The expenditure side has limited flexibility in the short-run to help reduce the deficit. Yet, some decent moves have been made in this regard also. The most significant is the freezing of defense budget at the last year’s level, which has easily saved at least Rs 110 billion (0.25% of GDP). The reduction of Rs 30 billion by the civil government is also a right step. Unlike these savings, the budget has made handsome increases in such important areas like development expenditure and social spending. The development expenditure is pitched at Rs 700 billion compared to the revised estimate of Rs 500 billion for the current year. Despite being a hefty increase, this is still below the spending level that the country had seen few years ago. However, given the massive cut applied during the year, it is a good beginning and more needs to be done in the next few years as the fiscal space becomes available. Sizable allocations have been made for the social protection, including BISP and other Ehsas programs, which would be helpful in partially mitigating the burden of adjustment on the poorest segments of the population.The government has also announced that it would stop additions in circular debt within two years
The most significant development is the financing of deficit of Rs 3137 billion. More than half the financing would come from external sources budgeted at Rs 1829 billion. This increased access to foreign resources would be made possible by continued adherence to Fund program. From domestic sources, the major financing would come from non-bank sources budgeted at Rs 983 billion (of which Rs 883 billion from national savings schemes and Rs 150 billion from privatization proceeds). From the banking sources only Rs 339 billion have been budgeted, all of which would come from the commercial banks and none from the central bank. This is a major reform effort, as in the last three years, the government had accessed SBP financing without any restrained leading to a huge build of SBP borrowings of Rs 8.6 trillion until mid-May 2019 from Rs 1400 billion on 30-6-2016.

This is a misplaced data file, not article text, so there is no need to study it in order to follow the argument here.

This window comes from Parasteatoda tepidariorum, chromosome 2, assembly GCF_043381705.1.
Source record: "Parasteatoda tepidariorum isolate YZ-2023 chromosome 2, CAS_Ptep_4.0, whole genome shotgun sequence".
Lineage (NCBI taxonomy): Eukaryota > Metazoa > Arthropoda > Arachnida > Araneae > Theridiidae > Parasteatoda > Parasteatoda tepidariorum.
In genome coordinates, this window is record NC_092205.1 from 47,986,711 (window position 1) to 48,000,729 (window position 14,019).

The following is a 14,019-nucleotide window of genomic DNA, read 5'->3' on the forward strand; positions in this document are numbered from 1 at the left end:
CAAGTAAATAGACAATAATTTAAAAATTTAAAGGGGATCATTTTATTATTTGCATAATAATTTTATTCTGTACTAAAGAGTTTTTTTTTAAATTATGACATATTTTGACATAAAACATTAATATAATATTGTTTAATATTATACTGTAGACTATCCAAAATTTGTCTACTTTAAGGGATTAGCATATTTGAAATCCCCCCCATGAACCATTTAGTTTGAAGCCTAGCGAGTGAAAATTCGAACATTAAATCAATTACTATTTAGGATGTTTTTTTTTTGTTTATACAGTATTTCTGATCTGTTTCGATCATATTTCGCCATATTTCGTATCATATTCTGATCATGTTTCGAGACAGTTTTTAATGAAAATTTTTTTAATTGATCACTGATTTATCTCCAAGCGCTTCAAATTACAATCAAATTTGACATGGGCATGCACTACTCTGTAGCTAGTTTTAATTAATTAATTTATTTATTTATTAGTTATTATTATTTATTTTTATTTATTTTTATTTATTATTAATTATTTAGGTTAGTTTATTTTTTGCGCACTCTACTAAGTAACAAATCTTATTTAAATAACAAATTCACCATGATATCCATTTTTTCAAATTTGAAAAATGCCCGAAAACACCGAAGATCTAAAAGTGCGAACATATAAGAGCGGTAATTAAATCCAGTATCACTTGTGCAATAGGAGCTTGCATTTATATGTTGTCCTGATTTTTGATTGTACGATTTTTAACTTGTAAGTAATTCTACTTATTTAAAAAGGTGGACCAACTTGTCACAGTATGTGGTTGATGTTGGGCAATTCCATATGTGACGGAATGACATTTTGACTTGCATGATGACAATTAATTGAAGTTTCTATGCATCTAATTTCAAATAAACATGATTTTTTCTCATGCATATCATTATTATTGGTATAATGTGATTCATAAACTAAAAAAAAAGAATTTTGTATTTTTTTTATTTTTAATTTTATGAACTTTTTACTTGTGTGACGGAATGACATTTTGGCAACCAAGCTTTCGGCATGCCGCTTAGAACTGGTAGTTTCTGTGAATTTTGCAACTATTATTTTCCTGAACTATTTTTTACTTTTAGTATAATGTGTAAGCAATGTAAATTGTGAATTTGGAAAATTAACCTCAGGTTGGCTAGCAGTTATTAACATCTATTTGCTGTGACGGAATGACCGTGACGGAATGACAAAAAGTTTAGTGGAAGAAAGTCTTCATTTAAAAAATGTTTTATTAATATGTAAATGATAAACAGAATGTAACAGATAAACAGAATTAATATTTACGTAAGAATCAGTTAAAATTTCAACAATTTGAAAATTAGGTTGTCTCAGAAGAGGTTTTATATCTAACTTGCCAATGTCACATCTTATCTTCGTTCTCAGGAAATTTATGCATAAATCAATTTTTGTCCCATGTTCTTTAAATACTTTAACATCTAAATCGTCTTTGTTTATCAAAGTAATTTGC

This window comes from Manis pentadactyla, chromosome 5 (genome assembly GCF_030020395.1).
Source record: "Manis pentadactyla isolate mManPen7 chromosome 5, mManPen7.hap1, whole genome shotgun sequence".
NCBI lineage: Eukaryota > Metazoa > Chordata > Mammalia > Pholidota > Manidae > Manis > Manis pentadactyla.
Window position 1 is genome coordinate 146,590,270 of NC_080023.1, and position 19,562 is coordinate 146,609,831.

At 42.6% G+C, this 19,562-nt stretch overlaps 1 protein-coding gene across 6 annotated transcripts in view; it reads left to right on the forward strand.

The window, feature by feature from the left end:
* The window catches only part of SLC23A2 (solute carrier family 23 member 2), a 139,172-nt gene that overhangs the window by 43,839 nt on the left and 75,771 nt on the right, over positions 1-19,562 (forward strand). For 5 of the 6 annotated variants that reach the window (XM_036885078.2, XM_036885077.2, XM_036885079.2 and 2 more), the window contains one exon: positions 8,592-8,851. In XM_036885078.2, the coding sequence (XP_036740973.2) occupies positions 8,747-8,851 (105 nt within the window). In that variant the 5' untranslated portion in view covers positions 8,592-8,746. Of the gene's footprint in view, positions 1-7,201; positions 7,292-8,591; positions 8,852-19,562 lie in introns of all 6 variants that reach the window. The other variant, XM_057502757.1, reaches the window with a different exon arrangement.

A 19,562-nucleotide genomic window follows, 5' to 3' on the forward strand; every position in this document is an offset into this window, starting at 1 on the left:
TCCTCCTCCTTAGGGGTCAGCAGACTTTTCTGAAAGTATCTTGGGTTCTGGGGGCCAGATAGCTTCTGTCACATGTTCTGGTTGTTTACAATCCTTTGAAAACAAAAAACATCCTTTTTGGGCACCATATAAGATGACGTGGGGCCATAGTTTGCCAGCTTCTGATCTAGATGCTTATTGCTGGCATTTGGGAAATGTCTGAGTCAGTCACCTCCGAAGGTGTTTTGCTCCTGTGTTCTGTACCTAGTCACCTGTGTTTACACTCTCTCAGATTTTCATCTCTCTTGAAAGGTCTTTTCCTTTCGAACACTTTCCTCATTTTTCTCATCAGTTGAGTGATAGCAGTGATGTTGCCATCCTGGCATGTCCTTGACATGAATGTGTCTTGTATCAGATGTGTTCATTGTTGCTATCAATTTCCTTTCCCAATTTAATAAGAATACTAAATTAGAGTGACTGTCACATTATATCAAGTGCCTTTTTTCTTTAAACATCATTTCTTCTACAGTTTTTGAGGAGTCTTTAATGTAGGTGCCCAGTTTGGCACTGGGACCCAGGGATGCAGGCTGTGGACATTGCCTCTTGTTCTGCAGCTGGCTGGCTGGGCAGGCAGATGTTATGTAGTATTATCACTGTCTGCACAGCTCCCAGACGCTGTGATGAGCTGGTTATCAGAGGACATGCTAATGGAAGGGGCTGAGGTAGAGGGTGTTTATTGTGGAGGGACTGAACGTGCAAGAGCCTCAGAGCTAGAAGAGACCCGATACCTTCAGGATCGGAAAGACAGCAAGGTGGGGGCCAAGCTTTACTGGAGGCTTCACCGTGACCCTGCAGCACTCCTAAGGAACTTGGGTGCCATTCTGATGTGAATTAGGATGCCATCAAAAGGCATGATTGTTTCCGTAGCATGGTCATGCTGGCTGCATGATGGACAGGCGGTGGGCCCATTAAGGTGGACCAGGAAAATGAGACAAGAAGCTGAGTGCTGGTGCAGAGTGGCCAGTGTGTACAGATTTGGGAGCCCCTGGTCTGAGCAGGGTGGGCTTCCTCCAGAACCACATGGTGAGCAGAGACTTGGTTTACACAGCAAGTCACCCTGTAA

Before closing, let us underline the fact that this is a budget that is based on the understanding that the government has reached with the IMF. Several of its measures are the prior actions for program approval by the Board. It seems the budget has faithfully implemented the program conditionality. In our view, this is the easier part of the program because at this stage political leadership is fully alive to ground realities and has the necessary resolve to move ahead. But this is just the first step of the proverbial ‘journey of thousands miles’. A great deal of energy and discipline is needed to implement the program over a three-year period with twelve quarterly reviews. For most of the programs, economic managers and political leaders alike have failed to muster such resolve. The budget is imminently deliverable, and so are the other program targets so far known. It could fail only on account of our perennial inability to carry reforms to the finish line. Let’s hope this team and leadership would prove that they are imaginative and resolute to complete the program with distinction.
(The writer is former finance secretary)firstname.lastname@example.org
(This news/article originally appeared in Business Recorder on June 14th, 2019)